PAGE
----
Specializing at a young age is believed to decrease creativity. American schools (K-12) are supposed to create good citizens and creative workers, not just worker bees.

Some US public colleges-universities restrict on the front end through test scores and grades; others are open entry to all high school graduates; some restrict through costs; others are cheap.

The more college graduates in the market-place – whether Americans or foreign workers – the less value a college education holds. To the extent that US teachers and professors grade on a scale based on class average, an open enrollment, free system, risks dumbing down standards, especially since college students are invited to evaluate their professors, even though they are not qualified to do so. In stark contrast, in K-12 settings, other professionals do the evaluations. College students who earn bad grades tend to be nasty on these evaluations. Fear of bad evaluations encourages non-tenured professors to coddle students and to give better grades than the students deserve, adding to a vicious downward spiral. In both public and private schools, the student has become a sort of client, and the teacher an entertainer-servant. Professors should be evaluated by qualified professionals and not by students. Any student evaluations should take place months or years after the class. While some K-12 teachers have been upset about evaluations by other professionals, it certainly makes more sense than being evaluated by unqualified students.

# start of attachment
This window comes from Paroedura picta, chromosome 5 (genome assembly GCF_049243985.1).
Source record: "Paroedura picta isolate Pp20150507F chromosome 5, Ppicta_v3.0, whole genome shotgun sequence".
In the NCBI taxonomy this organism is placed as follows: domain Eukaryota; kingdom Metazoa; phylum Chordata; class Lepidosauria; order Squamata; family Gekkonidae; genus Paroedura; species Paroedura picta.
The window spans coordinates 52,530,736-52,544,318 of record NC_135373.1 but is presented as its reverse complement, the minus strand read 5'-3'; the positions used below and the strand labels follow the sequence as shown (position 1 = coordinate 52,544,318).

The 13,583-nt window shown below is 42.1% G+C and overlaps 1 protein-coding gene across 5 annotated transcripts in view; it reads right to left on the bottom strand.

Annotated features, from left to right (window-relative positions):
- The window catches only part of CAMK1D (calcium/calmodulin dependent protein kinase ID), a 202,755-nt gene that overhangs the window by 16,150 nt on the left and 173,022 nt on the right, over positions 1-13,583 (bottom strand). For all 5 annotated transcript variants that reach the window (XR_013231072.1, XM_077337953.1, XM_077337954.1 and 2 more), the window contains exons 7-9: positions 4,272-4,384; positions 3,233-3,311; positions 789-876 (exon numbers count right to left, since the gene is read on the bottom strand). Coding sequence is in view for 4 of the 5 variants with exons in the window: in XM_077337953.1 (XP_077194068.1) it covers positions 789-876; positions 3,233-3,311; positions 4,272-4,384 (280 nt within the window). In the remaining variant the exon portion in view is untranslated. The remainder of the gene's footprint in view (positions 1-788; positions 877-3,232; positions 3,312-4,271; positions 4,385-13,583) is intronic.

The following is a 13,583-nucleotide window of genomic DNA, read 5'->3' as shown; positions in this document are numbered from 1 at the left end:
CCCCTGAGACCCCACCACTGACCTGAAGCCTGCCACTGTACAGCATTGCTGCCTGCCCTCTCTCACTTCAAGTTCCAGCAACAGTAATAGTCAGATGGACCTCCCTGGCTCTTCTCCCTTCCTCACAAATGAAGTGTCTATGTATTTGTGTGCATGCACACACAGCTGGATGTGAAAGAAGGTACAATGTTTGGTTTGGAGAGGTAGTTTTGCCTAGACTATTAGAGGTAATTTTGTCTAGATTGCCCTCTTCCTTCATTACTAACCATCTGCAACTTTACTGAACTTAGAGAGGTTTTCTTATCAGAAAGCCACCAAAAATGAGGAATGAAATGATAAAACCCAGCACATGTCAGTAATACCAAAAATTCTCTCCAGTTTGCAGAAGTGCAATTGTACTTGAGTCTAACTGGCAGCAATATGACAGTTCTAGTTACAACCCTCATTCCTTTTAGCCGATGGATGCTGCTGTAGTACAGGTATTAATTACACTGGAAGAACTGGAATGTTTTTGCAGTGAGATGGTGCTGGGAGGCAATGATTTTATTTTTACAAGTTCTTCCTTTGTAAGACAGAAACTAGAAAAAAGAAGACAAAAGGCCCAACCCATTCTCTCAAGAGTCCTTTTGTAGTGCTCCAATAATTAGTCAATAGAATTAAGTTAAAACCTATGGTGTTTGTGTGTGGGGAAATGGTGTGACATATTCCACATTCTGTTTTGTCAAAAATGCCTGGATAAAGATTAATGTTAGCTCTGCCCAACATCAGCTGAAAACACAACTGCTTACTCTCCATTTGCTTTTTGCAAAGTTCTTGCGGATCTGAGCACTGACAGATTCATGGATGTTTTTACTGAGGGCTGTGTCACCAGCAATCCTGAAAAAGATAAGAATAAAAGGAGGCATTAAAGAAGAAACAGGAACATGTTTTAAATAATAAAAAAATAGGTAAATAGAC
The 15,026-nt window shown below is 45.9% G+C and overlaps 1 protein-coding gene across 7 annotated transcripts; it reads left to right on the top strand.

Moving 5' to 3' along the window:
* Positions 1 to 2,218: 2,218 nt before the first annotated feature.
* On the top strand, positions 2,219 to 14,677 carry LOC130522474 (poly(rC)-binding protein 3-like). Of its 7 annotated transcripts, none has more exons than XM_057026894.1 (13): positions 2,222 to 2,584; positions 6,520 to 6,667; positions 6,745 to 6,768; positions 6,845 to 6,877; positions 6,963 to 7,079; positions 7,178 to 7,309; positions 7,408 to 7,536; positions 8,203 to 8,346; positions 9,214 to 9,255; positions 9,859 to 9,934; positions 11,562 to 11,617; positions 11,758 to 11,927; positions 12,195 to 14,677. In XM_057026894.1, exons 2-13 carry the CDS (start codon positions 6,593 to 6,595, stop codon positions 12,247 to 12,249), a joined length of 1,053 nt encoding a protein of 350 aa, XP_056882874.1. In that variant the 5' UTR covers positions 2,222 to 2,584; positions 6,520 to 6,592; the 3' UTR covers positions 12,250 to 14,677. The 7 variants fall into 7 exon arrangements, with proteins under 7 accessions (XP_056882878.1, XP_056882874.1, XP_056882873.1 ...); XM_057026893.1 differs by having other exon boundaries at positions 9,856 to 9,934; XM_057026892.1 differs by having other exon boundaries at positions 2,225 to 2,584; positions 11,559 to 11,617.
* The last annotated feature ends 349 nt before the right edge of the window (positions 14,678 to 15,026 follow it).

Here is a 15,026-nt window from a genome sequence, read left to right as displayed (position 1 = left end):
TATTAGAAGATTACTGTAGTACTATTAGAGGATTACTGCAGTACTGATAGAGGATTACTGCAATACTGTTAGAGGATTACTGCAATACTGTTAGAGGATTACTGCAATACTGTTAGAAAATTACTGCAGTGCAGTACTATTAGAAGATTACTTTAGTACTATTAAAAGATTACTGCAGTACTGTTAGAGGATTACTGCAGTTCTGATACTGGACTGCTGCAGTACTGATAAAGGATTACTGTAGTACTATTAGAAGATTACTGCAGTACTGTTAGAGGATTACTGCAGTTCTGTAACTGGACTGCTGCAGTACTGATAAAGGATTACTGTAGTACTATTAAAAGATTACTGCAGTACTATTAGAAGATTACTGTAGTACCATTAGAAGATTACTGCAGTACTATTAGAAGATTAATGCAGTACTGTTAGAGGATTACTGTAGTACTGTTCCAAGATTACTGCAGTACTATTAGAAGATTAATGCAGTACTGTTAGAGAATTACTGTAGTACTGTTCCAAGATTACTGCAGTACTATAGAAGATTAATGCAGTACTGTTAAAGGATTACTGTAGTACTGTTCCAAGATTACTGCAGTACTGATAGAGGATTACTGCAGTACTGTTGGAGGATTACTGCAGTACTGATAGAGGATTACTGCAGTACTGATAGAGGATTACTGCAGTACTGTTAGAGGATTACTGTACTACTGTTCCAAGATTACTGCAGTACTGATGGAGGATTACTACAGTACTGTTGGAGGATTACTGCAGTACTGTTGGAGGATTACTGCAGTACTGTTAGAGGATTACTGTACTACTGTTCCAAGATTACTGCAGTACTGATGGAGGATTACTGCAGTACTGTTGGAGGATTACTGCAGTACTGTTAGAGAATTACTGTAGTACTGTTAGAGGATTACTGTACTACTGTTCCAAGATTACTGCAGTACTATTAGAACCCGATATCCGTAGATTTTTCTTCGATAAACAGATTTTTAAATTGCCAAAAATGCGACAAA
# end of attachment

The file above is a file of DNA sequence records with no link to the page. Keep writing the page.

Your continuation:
For decades, college-university education has provided a way to keep Americans out of the workforce and hope alive with false promises, while foreign workers are imported under H1B and other visa schemes. The way that H1B “speciality worker” is defined means that they can take jobs from any American graduate apart from a General Studies major. The employer doesn’t have to prove that they can’t find an American.

What good is it to train nurses in two year LPN programs at community colleges, if foreign nurses are going to be imported. What good to train as a teacher or professor, if foreigners trained in the US, or abroad, are imported to take away jobs. Better known is the plight of US Tech workers. US Tech workers are very overtly losing their jobs en masse, but other jobs tend to be picked off one by one.

So, Americans can easily spend the better years of their lives – including the years when they should be establishing families – trying to improve themselves through education, only to find their jobs snatched away by foreign graduates – whether educated in the US or abroad makes no difference.

Even apart from cost of tuition, higher education is a big waste of precious time and energy, if the US is going to continue to import foreign workers. Imported professors means that students cannot understand their professors – an ongoing complaint for many decades in math and science, but which has been spreading out to other fields of study, as well.